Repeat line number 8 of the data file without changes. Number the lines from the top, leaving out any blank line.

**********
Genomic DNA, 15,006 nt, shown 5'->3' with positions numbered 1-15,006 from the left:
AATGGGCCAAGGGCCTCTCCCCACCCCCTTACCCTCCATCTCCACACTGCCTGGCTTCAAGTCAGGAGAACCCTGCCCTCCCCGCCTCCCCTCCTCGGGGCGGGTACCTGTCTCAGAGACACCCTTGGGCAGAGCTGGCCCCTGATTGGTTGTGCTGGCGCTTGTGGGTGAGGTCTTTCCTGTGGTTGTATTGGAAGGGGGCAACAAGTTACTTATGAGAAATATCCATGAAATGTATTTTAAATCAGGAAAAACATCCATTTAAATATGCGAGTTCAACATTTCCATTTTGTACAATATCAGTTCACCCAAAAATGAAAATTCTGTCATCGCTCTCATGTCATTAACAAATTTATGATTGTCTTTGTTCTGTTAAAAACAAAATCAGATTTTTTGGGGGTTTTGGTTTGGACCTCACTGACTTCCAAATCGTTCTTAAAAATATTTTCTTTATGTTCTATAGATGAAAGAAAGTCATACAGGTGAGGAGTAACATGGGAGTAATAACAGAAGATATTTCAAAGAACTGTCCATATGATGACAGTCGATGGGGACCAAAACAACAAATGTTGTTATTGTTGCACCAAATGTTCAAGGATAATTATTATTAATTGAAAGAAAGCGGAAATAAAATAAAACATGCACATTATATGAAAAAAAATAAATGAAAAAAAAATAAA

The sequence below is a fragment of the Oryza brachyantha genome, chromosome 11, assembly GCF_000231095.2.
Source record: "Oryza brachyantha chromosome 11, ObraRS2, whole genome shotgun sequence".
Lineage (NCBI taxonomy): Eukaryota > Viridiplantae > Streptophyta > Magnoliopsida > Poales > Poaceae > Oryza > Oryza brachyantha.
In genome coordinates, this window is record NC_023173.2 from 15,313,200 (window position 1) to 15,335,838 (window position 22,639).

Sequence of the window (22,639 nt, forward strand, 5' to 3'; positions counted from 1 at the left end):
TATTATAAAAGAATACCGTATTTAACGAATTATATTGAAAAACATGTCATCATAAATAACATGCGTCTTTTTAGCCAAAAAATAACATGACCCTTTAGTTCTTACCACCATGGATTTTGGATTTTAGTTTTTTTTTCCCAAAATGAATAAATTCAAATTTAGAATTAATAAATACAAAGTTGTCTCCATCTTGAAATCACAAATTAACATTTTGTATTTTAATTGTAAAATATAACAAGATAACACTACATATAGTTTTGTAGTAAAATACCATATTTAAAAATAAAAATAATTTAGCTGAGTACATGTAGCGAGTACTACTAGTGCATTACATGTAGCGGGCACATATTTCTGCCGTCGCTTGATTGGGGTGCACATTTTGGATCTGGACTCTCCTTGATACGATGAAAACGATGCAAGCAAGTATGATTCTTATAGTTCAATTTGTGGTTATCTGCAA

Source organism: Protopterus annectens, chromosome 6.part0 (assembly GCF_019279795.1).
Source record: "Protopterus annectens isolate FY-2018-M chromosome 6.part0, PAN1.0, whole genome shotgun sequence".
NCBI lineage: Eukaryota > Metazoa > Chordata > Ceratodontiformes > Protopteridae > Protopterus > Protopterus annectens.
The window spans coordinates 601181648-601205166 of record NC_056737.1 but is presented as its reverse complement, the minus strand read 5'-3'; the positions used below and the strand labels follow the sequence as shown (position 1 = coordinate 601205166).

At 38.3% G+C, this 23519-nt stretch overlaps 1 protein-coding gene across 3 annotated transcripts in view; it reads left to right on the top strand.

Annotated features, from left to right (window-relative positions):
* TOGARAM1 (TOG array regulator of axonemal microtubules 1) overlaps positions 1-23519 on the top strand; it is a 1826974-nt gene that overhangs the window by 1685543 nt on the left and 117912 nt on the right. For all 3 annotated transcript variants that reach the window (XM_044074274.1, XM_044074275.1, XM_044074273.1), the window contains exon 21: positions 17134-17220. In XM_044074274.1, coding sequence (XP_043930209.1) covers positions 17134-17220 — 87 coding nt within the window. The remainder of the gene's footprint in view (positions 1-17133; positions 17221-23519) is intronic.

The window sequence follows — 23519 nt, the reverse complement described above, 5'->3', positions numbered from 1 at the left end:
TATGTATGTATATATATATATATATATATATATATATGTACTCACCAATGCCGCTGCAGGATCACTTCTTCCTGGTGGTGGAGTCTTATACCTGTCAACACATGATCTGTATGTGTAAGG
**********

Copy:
TATTATAAAAGAATACCGTATTTAACGAATTATATTGAAAAACATGTCATCATAAATAACATGCGTCTTTTTAGCCAAAAAATAACATGACCCTTTAGTTCTTACCACCATGGATTTTGGATTTTAGTTTTTTTTTCCCAAAATGAATAAATTCAAATTTAGAATTAATAAATACAAAGTTGTCTCCATCTTGAAATCACAAATTAACATTTTGTATTTTAATTGTAAAATATAACAAGATAACACTACATATAGTTTTGTAGTAAAATACCATATTTAAAAATAAAAATAATTTAGCTGAGTACATGTAGCGAGTACTACTAGTGCATTACATGTAGCGGGCACATATTTCTGCCGTCGCTTGATTGGGGTGCACATTTTGGATCTGGACTCTCCTTGATACGATGAAAACGATGCAAGCAAGTATGATTCTTATAGTTCAATTTGTGGTTATCTGCAA